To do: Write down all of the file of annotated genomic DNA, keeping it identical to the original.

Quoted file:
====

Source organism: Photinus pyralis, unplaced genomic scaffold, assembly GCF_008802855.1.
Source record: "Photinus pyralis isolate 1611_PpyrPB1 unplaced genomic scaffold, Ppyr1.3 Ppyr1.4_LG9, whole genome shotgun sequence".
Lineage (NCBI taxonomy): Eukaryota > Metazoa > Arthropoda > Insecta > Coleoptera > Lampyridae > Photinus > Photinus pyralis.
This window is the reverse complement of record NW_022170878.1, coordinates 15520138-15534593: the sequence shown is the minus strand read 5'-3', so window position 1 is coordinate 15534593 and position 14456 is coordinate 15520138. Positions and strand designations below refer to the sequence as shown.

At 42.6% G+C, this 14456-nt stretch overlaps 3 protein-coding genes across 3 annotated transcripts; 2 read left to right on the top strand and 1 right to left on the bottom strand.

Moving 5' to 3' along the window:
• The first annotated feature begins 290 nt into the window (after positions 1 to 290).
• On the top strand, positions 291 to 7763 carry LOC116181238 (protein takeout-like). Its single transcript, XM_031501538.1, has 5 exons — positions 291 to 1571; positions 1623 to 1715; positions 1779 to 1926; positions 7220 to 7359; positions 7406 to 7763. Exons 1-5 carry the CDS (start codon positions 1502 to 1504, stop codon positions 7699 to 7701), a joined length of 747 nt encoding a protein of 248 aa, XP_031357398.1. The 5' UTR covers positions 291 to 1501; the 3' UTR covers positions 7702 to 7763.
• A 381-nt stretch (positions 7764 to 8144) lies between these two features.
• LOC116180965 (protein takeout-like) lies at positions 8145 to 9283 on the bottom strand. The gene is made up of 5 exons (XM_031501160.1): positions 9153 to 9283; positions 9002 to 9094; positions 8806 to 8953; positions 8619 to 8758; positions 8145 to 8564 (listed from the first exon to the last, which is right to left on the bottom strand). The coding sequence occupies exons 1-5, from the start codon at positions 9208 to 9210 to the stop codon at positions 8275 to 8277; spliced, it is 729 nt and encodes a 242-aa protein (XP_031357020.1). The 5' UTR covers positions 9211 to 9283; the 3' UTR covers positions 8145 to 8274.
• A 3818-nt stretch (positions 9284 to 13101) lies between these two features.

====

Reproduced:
Source organism: Photinus pyralis, unplaced genomic scaffold, assembly GCF_008802855.1.
Source record: "Photinus pyralis isolate 1611_PpyrPB1 unplaced genomic scaffold, Ppyr1.3 Ppyr1.4_LG9, whole genome shotgun sequence".
Lineage (NCBI taxonomy): Eukaryota > Metazoa > Arthropoda > Insecta > Coleoptera > Lampyridae > Photinus > Photinus pyralis.
This window is the reverse complement of record NW_022170878.1, coordinates 15520138-15534593: the sequence shown is the minus strand read 5'-3', so window position 1 is coordinate 15534593 and position 14456 is coordinate 15520138. Positions and strand designations below refer to the sequence as shown.

At 42.6% G+C, this 14456-nt stretch overlaps 3 protein-coding genes across 3 annotated transcripts; 2 read left to right on the top strand and 1 right to left on the bottom strand.

Moving 5' to 3' along the window:
• The first annotated feature begins 290 nt into the window (after positions 1 to 290).
• On the top strand, positions 291 to 7763 carry LOC116181238 (protein takeout-like). Its single transcript, XM_031501538.1, has 5 exons — positions 291 to 1571; positions 1623 to 1715; positions 1779 to 1926; positions 7220 to 7359; positions 7406 to 7763. Exons 1-5 carry the CDS (start codon positions 1502 to 1504, stop codon positions 7699 to 7701), a joined length of 747 nt encoding a protein of 248 aa, XP_031357398.1. The 5' UTR covers positions 291 to 1501; the 3' UTR covers positions 7702 to 7763.
• A 381-nt stretch (positions 7764 to 8144) lies between these two features.
• LOC116180965 (protein takeout-like) lies at positions 8145 to 9283 on the bottom strand. The gene is made up of 5 exons (XM_031501160.1): positions 9153 to 9283; positions 9002 to 9094; positions 8806 to 8953; positions 8619 to 8758; positions 8145 to 8564 (listed from the first exon to the last, which is right to left on the bottom strand). The coding sequence occupies exons 1-5, from the start codon at positions 9208 to 9210 to the stop codon at positions 8275 to 8277; spliced, it is 729 nt and encodes a 242-aa protein (XP_031357020.1). The 5' UTR covers positions 9211 to 9283; the 3' UTR covers positions 8145 to 8274.
• A 3818-nt stretch (positions 9284 to 13101) lies between these two features.